Review: The Laundromat

Director: Steven Soderbergh

Stars: Meryl Streep, Antonio Banderas, Gary Oldman

Soderbergh is one of those directors whose work ricochets with some volatility, hitting peaks and troughs sometimes within the span of the same year. Yet in spite of this erratic stream of output, its reassuring to have him around. He also keeps threatening retirement. Yet the pull of making movies seems written into his DNA. This stuff is in him, and it needs out.

Sometimes it might be better kept inside. Earlier this year his Netflix Original High Flying Bird quietly landed as one of the streaming service’s best. A short eight months later, Soderbergh continues his attack on wealth with one of his clumsiest pictures to date.

Following a laughably garbled opening featuring Gary Oldman and Antonio Banderas educating the audience – Adam McKay style – on what money even is (itself a dubious narrative), Soderbergh frames The Laundromat as a series of ‘secrets’ being imparted to the viewer. It’s quite patronising. The film springboards with a New York boating tragedy that leads to multiple deaths. Meryl Streep’s Ellen Martin is widowed in the incident, but the film’s tendency for chaotic tangents bypasses the human element to instead focus on catch-22 stories of liability and off-shore shell companies. Ellen’s luck doesn’t improve when she tries to purchase a luxury apartment overlooking the river; Russian interests buy the property out from under her. The life insurance settlement isn’t what she’d expected either.

While Ellen gets I, Daniel Blaked by the rigged financial world, Oldman and Banderas continue educating the audience and Soderbergh parades an avalanche of famous friends in front of the camera for self-gratifying cameos. McKay’s methodology from The Big Short keeps coming back to mind, but Soderbergh’s take repeatedly trips over its own feet. Oldman’s murky, misfiring European accent is an example of how distracting these segments are. They interrupt the stories instead of knitting everything together. All of these big-bucks names slumming it in Soderbergh’s project has a strange whiff of hypocrisy to it, too, like whenever the super-rich beg us to give to charity.

The Laundromat takes aim at a worthy target; the shifting sands of responsibility in the face of making money. Taking power away from this shady system by raising awareness ought to be a straight win, but the distractions and poor decisions keep mounting up. Streep does double-duty with a ridiculous fake nose, playing a Hispanic office worker – a choice so wrong-headed and counterproductive that it beggars belief. Banderas and Oldman play characters in the film, but continue breaking the fourth wall and speaking to camera. Whenever this happens The Laundromat becomes quantitatively worse. Pointed product placement for the likes of Don Perignon and Nike also take away from the film’s faltering sense of integrity. See also a throwaway script moment that cheekily indicts Soderbergh and the film’s writer Scott Z Burns for taking advantage of the system for tax credits. Smarmy doesn’t even cover it.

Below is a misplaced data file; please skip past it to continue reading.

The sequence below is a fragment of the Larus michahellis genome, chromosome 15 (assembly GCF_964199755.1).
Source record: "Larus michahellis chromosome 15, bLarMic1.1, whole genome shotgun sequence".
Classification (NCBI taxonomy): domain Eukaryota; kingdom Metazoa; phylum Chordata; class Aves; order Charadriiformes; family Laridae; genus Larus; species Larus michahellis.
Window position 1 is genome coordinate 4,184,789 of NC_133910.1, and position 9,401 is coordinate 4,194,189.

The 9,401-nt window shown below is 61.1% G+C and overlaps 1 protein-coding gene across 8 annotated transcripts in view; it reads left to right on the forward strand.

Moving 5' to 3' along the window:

There’s a concerted effort made to show that the corruption of wealth crosses racial borders, and that African and Asian businesses are just as susceptible as those in the hands of ageing white men. These vignettes feature – as you would expect – actors of appropriate race. Our fourth ‘secret’ starring Nonso Anozie and Jessica Allain represents one of the more consistently engaging portions of the film, briefly running with the temperament of an SNL sketch. The broader representation amounts to a backhanded compliment, however, and cannot make up for the weirdness of The Streep Choice.

The show bows out with a bit on the Panama Papers and how detrimental the data leak was to these charlatan companies. We’ve been guided to enjoy the schadenfreude of the situation, but Banderas’ defence of big business is – awkwardly – the most impassioned moment here. Then it’s back to business. Streep delivers to camera a final summation, while shedding the trappings of both her characters. Wait… what did she say again…?

Soderbergh will be back, and better, and I’ll follow him there. For now, The Laundromat seems like a shell company all of its own.


3 of 10

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